While the COVID-19 pandemic has disrupted daily life for humankind equally, its impact on migrants has been particularly devastating. They, like many of us, have experienced increasing degrees of despair and loneliness. They face additional problems due to lack of treatment for COVID-19 infection, their livelihood, which has been disrupted owing to the pandemic, and uncertainty about their right to such health- care. It is often said that the three basic necessities for human survival are ’roti, kapra, makaan’ (in Hindi, meaning food, clothes, shelter), but ever since the pandemic has struck the world inits clutches, migrants have had their hands off such necessities. The most abruptly hit by the pandemic are the children of migrant workers, whose lives have been completely jeopardized owing to the pandemic and subsequent failures of central and state governments to protect their rights. This was taken up by the Hon’ble Supreme Court of India in Child Rights Trust v. Union of India, in which the actions taken by the federal and state governments to mitigate the pandemic’s impact on migrant children and children of migrant workers’ fundamental rights were surveyed. The write-up forthwith discusses the facets of the case and the government’s responsibility to safeguard the rights of migrant children.

Background | Child Rights Trust Case

The petition was brought by the Child Rights Trust, a non-profit organization, and Nina Nayak, a children's rights advocate and campaigner. They suggest that the lives of migrant workers’ children, as well as migrant children, were already vulnerable prior to the pandemic and their vulnerabilities have only been exacerbated by the pandemic. Migrant children have been forced to reside in unsafe, informal locations like railway stations and pavements due to a shortage of transit camps, labor colonies, and quarantine facilities at state borders. Despite the Central Government’s increased financing for the mid-day meal program, migrant children have faced food insecurity since anganwadis and government schools were closed at the start of the pandemic due to poor execution of initiatives. The number of infants and children dying from starvation, malnutrition, and exhaustion has increased, showing a worrying worsening in the treatment offered to migrant children during the pandemic. Ever since the online learning mode started in government schools, without proper planning to provide migrant children with access to technology, the right to free education of such children is in peril. The petition is concerned with three groups of children: first, children who are left in villages because their parents have migrated for work; second, children who have accompanied their parents on seasonal labor migration; and third, children who have moved out on their own to find work. In all reports and data acquired by the government, the third category is almost unnoticed. Even before the COVID-19 pandemic, children in India, particularly those from marginalized groups, had it tough to find work and serve as laborers, and during the pandemic, the situation has worsened so much that it is either work or die of starvation. According to data from the 2011 census, India has 10.1 million child laborers which may be safely assumed to have risen by 2021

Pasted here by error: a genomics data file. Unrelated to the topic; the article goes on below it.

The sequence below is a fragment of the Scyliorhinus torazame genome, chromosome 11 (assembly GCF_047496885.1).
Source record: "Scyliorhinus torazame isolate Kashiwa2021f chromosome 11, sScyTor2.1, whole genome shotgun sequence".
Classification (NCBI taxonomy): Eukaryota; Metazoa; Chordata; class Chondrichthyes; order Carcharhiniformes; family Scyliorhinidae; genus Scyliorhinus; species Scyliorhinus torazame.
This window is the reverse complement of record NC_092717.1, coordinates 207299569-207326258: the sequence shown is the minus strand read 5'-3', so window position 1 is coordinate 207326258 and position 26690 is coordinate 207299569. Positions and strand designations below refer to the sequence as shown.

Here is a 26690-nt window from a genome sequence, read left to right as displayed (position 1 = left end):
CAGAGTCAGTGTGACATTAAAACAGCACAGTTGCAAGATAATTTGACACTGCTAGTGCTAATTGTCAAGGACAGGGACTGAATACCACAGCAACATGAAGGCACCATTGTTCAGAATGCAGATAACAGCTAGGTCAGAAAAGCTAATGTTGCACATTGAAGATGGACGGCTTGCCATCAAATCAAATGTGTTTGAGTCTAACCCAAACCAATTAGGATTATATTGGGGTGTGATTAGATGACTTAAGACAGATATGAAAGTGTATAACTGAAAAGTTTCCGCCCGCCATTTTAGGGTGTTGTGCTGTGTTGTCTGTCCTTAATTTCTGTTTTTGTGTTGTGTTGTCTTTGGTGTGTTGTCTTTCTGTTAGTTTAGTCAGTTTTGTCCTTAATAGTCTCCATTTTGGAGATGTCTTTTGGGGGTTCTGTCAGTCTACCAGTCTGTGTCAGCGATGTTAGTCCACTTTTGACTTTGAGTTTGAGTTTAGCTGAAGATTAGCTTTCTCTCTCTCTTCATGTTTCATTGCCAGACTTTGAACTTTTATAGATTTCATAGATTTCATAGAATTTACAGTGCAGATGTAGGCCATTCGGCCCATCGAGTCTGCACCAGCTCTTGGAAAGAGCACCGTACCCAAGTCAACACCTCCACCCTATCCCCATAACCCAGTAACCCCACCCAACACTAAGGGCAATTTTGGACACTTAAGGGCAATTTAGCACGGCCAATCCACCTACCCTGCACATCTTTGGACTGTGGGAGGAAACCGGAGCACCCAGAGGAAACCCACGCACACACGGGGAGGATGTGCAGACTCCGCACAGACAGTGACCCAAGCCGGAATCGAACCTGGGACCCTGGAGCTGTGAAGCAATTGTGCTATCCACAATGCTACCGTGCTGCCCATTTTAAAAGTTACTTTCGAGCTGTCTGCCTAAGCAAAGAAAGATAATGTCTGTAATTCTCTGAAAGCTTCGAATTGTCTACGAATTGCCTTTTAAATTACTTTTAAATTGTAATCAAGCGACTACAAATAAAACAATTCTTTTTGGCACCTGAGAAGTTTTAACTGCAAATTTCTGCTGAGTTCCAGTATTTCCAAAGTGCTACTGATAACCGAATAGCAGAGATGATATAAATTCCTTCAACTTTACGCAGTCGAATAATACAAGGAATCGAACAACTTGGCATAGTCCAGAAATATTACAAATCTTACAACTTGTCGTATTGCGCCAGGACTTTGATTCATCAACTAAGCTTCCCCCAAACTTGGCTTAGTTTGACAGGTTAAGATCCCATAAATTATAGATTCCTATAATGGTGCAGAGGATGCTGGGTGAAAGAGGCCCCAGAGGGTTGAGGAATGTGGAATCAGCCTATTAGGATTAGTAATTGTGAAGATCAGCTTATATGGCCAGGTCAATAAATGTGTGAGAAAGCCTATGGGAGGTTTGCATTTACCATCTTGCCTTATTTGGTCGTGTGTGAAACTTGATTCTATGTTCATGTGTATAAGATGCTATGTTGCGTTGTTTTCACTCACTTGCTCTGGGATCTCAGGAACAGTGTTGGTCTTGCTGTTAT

Violation Of Rights - The Wrongs Of Pandemic